One signature of an expanding universe is the time-variation of the cosmological abundances of its different components. For example, a radiation-dominated universe inevitably gives way to a matter-dominated universe, and critical moments such as matter-radiation equality are fleeting. In this talk, we point out that this lore is not always correct, and that it is possible to obtain a form of “stasis” in which the relative cosmological abundances \Omega_i of the different components remain unchanged over extended cosmological epochs, even as the universe expands. Moreover, we demonstrate that such situations are not fine-tuned, but are actually global attractors within certain cosmological frameworks, with the universe naturally evolving towards such long-lasting periods of stasis for a wide variety of initial conditions. The existence of this kind of stasis therefore gives rise to a host of new theoretical possibilities across the entire cosmological timeline, ranging from potential implications for primordial density perturbations, dark-matter production, and structure formation all the way to early reheating, early matter-dominated eras, and even the age of the Universe.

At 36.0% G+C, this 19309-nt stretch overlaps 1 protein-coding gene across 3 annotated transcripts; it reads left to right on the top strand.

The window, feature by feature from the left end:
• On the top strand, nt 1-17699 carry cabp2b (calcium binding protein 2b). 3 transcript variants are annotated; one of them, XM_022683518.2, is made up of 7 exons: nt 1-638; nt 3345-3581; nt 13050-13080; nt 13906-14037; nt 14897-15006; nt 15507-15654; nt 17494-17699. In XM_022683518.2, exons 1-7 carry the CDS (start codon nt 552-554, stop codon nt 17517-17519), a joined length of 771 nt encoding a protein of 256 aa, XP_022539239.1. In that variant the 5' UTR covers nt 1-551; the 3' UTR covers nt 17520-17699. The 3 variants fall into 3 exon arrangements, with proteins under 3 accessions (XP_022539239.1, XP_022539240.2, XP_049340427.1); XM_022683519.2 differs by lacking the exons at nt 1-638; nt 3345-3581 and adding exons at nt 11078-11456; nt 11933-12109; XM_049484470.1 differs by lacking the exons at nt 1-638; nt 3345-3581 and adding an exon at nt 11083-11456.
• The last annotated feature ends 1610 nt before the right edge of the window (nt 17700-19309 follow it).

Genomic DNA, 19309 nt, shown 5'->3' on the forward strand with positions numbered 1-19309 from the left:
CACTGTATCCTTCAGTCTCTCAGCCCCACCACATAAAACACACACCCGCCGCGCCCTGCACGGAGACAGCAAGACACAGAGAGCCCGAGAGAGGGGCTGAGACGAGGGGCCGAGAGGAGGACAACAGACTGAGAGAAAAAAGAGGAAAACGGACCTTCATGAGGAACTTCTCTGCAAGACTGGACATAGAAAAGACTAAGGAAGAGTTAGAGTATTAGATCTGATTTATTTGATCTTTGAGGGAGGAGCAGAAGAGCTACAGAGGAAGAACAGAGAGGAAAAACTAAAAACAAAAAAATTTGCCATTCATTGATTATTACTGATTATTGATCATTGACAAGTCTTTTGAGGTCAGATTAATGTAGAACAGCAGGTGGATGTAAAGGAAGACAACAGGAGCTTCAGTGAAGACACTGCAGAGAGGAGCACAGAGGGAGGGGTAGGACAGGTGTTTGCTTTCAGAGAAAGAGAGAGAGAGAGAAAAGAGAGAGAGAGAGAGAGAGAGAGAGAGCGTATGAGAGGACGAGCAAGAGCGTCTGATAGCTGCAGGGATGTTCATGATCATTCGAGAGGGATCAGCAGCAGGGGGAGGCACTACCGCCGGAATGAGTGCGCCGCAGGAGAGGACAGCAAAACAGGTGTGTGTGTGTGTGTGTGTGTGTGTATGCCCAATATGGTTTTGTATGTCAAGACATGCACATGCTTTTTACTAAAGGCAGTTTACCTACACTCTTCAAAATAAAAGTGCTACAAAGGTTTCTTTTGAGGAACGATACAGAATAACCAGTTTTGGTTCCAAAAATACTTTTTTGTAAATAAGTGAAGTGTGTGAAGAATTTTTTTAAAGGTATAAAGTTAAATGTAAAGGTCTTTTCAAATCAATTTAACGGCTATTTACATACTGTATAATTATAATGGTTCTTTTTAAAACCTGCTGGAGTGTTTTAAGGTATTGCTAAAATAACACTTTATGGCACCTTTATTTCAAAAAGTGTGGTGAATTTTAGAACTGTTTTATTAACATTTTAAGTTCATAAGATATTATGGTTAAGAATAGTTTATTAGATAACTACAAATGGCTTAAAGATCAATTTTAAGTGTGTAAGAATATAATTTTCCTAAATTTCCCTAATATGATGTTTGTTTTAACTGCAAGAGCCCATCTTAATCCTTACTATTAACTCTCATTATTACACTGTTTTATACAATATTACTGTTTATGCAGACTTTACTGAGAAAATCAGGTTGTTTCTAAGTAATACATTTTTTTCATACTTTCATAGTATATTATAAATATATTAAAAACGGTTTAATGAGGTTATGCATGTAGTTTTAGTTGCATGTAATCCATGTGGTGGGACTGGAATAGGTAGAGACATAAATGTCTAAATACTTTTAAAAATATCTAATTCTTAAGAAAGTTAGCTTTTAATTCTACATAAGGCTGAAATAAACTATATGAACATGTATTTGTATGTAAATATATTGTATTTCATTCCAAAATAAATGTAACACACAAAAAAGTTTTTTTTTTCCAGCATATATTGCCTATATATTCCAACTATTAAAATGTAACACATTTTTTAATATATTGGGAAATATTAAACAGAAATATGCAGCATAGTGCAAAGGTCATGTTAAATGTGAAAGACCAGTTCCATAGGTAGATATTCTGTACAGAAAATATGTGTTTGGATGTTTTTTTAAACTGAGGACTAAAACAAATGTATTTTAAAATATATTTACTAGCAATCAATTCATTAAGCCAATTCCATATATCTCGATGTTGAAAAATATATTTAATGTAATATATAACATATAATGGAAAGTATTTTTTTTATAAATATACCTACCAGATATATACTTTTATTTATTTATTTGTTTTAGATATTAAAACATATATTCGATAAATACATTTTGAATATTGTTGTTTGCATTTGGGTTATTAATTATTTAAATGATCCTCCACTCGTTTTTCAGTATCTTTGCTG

Dr. Fei Huang is a postdoc at the Weizmann Institute of Science (WIS). He received his PhD in theoretical high energy physics from the University of Arizona in 2019. He then worked as a postdoc in the Institute of Theoretical Physics, Chinese Academy of Science and the University of California, Irvine from 2019 to 2022, before joining WIS. His primary interest focuses on dark-matter phenomenology and early-universe cosmology, especially new ideas in these fields beyond the traditional paradigm.
Prof. Jianghao Yu